Musubi Tackles Privacy

Monica Lam, Director of the MobiSocial Lab, responds to our series on protecting privacy, and introduces 'Musubi' a social networking platform that doesn't collect your data.

Image: CC-BY-NC-ND Brian

In response to Dr Paul Bernal's piece on The Right to be Forgotten, we are featuring a series of digital businesses who have created tools which they believe solve issues related to online privacy.

Paul Bernal, in his article "Right to be Forgotten", wrote: "For individual autonomy - and individual rights - there needs to be something to rein in the data gathering, and cut down the amount of data held."  He wondered if the ``Right to be Forgotten'' can be made to work at all.  We, the MobiSocial Computing Laboratory at Stanford, think so.  In fact, we believe in the ``Right to Socialize Digitally Without Intermediation'', and we have built a social network that gives users that right.  The network is called Musubi, short for Mobile, Social, and UBIquitous.  (It means a rice ball in Japanese).  By not collecting any data at all, Musubi simply has nothing to forget!  It therefore trivially supports the ``Right to be Forgotten''.

 How does Musubi work?

 Musubi relies heavily on cryptography--messages are only decrypted on the end users' devices so only the communicating parties can see the data.  Normally, cryptography-based systems are hard to use.  Musubi hides the complexity of cryptography from users so even kids can use it.  More importantly, it is designed to be fun to use so everybody, including kids would use it.

 Using Musubi, groups of friends can chat with each other, share status and pictures like any other group chat apps.  It has some distinctive features, such as letting people who meet for the first time to form a group with a click of a button.  In addition, Musubi is an application platform with a growing list of social apps, from a Scrabble-like word game to shared to-do lists.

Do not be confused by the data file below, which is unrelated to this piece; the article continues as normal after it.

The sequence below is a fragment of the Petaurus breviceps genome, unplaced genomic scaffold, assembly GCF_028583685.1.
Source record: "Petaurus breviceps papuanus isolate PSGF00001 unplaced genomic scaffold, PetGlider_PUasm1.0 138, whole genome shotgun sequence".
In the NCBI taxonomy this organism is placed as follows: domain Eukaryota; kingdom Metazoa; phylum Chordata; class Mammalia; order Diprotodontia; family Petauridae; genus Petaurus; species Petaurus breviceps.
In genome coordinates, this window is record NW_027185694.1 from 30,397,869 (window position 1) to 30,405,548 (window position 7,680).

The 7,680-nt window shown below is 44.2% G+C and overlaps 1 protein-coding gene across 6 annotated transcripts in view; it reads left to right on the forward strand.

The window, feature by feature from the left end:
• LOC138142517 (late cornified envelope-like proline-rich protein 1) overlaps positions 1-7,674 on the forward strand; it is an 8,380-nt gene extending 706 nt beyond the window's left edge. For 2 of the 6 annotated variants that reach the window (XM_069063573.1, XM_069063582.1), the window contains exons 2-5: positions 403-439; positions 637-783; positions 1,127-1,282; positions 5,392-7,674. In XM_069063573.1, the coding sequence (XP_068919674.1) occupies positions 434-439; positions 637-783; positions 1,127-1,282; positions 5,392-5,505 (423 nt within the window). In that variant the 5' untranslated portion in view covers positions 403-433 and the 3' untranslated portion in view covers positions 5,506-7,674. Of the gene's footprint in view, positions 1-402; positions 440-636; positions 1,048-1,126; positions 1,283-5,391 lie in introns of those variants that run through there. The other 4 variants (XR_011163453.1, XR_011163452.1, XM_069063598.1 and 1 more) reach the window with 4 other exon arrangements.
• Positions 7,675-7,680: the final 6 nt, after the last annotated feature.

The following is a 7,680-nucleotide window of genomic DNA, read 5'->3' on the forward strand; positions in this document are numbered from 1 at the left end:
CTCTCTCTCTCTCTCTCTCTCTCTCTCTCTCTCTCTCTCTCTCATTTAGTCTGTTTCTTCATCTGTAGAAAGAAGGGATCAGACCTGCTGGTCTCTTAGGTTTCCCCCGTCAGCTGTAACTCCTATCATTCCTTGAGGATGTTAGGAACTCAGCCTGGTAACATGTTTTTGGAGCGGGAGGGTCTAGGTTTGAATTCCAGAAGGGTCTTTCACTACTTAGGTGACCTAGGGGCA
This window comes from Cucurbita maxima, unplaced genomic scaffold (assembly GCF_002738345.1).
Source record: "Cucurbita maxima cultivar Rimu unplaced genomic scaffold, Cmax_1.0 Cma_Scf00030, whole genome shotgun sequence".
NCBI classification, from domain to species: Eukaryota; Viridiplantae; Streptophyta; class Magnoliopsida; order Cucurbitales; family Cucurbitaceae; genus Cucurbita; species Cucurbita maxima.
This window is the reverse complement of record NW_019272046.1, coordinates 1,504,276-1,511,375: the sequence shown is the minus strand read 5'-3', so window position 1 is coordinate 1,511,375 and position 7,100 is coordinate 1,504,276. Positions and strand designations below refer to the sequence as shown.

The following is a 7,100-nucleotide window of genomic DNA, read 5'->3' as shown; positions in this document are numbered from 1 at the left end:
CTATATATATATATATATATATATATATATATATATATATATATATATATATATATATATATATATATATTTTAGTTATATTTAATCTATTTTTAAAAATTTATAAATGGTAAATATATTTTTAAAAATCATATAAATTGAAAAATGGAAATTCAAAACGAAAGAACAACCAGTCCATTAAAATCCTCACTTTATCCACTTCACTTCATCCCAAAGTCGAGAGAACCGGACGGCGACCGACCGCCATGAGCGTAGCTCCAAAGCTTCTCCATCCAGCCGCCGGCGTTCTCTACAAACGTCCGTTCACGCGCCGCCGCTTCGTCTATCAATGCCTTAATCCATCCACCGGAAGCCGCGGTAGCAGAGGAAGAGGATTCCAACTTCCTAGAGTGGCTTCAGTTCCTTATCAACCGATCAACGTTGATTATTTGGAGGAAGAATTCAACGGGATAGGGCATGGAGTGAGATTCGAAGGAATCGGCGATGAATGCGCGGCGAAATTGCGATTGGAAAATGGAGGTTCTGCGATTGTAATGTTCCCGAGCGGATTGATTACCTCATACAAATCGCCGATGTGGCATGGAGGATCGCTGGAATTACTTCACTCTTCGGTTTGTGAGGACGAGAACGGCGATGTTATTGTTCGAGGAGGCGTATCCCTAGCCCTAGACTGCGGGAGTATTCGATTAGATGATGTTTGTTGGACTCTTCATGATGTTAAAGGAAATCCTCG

Pictures shared on Musubi are available in a photo folder on the phone, and can be synched or backed up to a home computer or a cloud service of the user's choice.   Regardless of where the data are backed up, we can uniformly just click a picture in the feed to view it.  We no longer have to sign up to the same proprietary network to share, nor do we have to give away rights to our information to the network provider.  This means (1) users have control over the ownership of their data, and (2) companies can compete openly to provide users with the best data services.  

 An Open Mobile Social App Infrastructure.

 Musubi strives to provide the best, open, mobile, social application infrastructure.  Musubi helps make apps viral--users can share apps with friends easily and results from apps can be displayed on Musubi friends' feeds to help drive adoption.  Then Musubi handles the complexity in managing friends' contacts, communication, and notifications; in the meantime, its ``identity firewall'' protects friends' information from the apps.  By not peeking at users' data, Musubi is suitable for all applications; from business applications to educational, health, and finance apps.  Note that the apps can choose individually to monetize users' data, with the consent of the users.  By foregoing the ability to monetize users' data ourselves, Musubi aims to win the support of consumers and app developers to achieve ubiquity. 


The proprietary social app platforms today impose a significant toll on both users and app developers: users must give up their data and developers have to give up a significant portion of their revenues.  Musubi is an open non-proprietary, device-independent, disintermediated platform for building social apps easily.  Just like how http and the web browser ushered in the open world wide web, we hope platforms like ours will bring about an explosion of secure, social apps in all categories, from business to education, shopping, banking, and health.

Your help is needed

Please help us develop this open platform by giving us feedback on the beta version of our software on the Google Android PlayStore (  You can find more information and sign up for a beta of our forthcoming iPhone app at 


Monica Lam

Professor in Computer Science

Director of the MobiSocial Computing Laboratory

Stanford University



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By Monica Lam on Jul 06, 2012

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